It is hard to believe that that the perennially young Japanese label UNDERCOVER turned 25 last year. As part of the anniversary, the publisher Rizzoli is releasing a 256-page book on the brand ($65). It is the first comprehensive overview of UNDERCOVER’s body of work and the first book on the brand available in the West (if you can find it, hunt down the fantastic “The Shepherd,” which documented UNDERCOVER’s first Parisian shows.)
Aaaah, the Smiths! As a late convert I cannot claim allegiance to the good old formative days when meat was murder and the queen was dead. But, the more I listen to the Smiths as of late the more their music overtakes my consciousness.
I did not know that one of the most impressive modern buildings is in Pyongyang, the capital of North Korea, until I saw its photo in This Brutal World (Phaidon, $49.95). The jaw-dropping structure is a testament to the human aspirations and follies. If architecture, like art, should reflect our world, the still-unfinished (inside) Ryugyong Hotel is it.
Underneath the pressing debate in the publishing industry that’s threatened by e-readers and Amazon, there lies one basic question – what does a book make? Especially, a book of literature? Is a text simply a text? Does the physical book matter? Ask any old bibliophile, and their lament will extend way back to the rise of the cheap trade paperback that replaced the beautiful folios of yore in most home libraries. To them the physicality of the book extends the respect due to the text.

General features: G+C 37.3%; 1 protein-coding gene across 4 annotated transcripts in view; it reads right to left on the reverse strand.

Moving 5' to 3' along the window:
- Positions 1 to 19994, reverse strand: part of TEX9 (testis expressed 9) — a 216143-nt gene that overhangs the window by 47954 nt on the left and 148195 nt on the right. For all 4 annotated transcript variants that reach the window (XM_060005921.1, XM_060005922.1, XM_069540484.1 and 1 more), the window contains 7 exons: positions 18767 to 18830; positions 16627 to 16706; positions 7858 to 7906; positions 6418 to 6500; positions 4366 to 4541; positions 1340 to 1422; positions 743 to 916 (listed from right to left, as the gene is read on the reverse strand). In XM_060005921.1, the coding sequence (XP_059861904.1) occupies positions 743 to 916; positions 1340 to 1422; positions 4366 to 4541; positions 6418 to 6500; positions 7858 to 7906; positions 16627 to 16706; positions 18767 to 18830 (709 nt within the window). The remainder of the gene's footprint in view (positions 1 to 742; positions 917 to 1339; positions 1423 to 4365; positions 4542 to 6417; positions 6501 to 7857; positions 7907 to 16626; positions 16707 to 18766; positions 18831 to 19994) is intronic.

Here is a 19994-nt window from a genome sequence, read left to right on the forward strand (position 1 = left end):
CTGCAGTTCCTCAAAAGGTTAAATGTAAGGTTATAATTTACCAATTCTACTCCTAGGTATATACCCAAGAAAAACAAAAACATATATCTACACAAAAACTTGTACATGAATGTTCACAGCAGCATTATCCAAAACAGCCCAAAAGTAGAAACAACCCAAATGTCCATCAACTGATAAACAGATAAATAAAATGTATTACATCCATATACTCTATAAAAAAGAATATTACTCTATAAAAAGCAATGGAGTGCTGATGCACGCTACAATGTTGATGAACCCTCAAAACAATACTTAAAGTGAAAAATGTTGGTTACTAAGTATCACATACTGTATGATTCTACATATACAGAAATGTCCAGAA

Boris Mikhailov is a somewhat accidental artist. He worked as an engineer in the Soviet Ukraine, dabbling in photography on the side when he was ratted out for taking nude photos of his wife. He was subsequently thrown out of work for spreading pornography – a common practice to remove “undesirable elements,” especially those of Jewish descent. Consigned to the dregs of society, which included the bohemia of the artists unapproved by the state, Mikhailov began to take photos in earnest. Photos that reflected the deep aesthetic and spiritual ugliness of the homeland that betrayed him.
Francesca Woodman was one of those art prodigies who has never quite found her place in this world.
She died young, but she has left a rich body of work that consists of photographs that could easily be mundane in the hands of a lesser artist, but in Woodman’s hands become enigmatic.
If you happen to be in Venice in the next few months, don’t miss the Sarah Moon exhibit at Palazzo Fortuny. Moon is a perennial favorite, and this sensual, melancholic series of photographs taken at the Palazzon is no exception.